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August 19, 2007




The critical claims at issue (6,13 and 14 i.e. those claiming atorvastatin calcium) were held allowable by the examiner except for a obviousness type double-patenting over two patents. But both cited patents have expiration dates well past the expiration date for the '995 patent. Which means that filing a terminal disclaimer over those two patents will not have any adverse effect.

Thus, Pfizer can simply cancel the other rejected claims (perhaps pursue them in a continuation of the reissue), and get the crucial claims reissued expeditiously.

On the other hand, Pfizer may strategically choose to continue pursuing the other (unimportant) rejected claims simply to delay the issuance of the reissue patent, and thereby delay the anticipated litigation by Ranbaxy. This may have the effect of pushing the litigation well past the 15-month period between the expirations of the '893 and the '995 patents.

But then, if Pfizer lets the allowable claims sit too long in the PTO, other events may change in the interim that may cause the examiner to change his position on allowability.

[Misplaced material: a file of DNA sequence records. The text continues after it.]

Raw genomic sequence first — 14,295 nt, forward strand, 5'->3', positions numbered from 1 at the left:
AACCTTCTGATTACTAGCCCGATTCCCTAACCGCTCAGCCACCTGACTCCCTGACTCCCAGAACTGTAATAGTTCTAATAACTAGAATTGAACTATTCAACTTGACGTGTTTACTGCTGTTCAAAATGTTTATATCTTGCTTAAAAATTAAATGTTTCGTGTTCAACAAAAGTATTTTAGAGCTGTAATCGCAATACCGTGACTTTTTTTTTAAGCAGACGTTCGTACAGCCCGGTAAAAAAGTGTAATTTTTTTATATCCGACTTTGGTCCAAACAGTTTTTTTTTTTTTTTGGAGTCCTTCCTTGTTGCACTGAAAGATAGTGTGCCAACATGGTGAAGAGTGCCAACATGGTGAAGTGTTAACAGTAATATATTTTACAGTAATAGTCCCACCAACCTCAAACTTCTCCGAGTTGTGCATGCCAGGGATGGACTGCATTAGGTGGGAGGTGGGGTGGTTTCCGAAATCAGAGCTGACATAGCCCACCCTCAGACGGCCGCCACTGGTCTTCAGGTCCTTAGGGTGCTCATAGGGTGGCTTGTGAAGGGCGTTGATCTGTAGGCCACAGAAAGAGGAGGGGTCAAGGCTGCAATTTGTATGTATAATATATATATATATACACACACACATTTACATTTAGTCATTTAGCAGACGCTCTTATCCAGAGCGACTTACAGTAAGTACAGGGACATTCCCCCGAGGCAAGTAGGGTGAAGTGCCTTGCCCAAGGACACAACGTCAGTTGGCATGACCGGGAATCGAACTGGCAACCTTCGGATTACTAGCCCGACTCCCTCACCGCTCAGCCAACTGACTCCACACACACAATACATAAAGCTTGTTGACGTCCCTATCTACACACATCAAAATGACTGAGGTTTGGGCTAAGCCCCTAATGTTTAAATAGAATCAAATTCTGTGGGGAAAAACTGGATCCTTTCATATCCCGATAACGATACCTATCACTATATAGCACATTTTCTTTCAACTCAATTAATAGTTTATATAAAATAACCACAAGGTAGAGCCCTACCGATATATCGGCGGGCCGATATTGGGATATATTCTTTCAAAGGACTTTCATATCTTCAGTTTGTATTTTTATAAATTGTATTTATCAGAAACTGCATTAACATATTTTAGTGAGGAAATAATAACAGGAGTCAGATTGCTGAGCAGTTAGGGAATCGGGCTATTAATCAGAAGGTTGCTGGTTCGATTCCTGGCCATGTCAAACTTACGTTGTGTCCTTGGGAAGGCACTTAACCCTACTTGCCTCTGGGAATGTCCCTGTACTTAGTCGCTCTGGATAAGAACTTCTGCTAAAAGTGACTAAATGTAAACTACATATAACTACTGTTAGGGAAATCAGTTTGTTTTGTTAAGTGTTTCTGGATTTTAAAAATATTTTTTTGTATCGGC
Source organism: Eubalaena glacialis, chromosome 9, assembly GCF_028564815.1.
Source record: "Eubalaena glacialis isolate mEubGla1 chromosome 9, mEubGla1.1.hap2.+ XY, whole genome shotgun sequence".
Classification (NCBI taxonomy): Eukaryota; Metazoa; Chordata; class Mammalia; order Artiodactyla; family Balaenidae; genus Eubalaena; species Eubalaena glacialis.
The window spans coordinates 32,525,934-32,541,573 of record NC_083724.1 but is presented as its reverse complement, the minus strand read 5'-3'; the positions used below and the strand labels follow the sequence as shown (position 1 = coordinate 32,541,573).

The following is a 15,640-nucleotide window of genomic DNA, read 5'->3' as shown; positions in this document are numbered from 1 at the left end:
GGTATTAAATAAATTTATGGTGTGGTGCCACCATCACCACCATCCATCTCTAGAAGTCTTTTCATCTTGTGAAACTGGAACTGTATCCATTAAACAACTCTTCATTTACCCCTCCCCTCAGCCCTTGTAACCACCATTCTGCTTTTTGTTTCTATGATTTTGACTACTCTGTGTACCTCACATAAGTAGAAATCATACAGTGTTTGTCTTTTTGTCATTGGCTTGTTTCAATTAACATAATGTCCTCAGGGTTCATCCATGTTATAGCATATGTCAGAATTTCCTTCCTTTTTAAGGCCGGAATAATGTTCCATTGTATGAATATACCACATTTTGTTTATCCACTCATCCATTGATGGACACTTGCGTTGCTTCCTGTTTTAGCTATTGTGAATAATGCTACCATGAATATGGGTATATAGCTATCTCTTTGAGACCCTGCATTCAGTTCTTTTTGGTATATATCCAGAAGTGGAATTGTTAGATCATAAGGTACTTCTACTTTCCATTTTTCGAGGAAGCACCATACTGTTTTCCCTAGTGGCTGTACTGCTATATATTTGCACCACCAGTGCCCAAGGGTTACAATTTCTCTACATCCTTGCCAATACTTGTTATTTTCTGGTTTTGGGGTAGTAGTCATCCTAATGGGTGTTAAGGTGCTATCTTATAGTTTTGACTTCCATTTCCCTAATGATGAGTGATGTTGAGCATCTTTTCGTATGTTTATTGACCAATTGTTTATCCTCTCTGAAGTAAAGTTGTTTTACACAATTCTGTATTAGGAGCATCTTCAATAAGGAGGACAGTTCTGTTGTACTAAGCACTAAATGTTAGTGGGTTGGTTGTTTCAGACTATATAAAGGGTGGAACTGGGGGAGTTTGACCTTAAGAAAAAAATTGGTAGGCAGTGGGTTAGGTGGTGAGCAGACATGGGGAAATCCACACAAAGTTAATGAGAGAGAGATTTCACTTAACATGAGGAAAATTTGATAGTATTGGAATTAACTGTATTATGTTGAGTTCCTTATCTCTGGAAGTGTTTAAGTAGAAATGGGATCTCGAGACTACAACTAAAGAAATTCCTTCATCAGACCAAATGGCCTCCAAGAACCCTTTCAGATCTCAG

The Federal Curcuit refused to review the district court's findings of patentability, other than the "dependent claims issue" (i.e. s. 112 p. 4), holding that single issue was dispositive of the case. However, the CAFC unwillingness to review the other issues, may now come back to haunt Ranbaxy. Perhaps these issues can never be relitigated because of collateral estoppel. Even if estoppel won't be applied (at least at the circuit court level), nevertheless the delayed litigation will certainly hurt Ranbaxy.

It's a shame the Federal Circuit did not anticipate these turn of events.


The good news for Pfizer is that it was a "non final rejection." According to Pfizer spokesman Bryant Haskins, "An initial rejection is not uncommon in reissue application proceedings. Once we receive the decision we’ll review it and respond appropriately to address any issues that were raised by the examiner."

If the US Patent and Trademark Office rules against Pfizer, they will be reeling. Lipitor is the best-selling drug in the world, selling around $12.9 billion last year alone. Losing the patent on Lipitor and having no new drug in the pipeline to take its place will be a tough blow for Pfizer to take.

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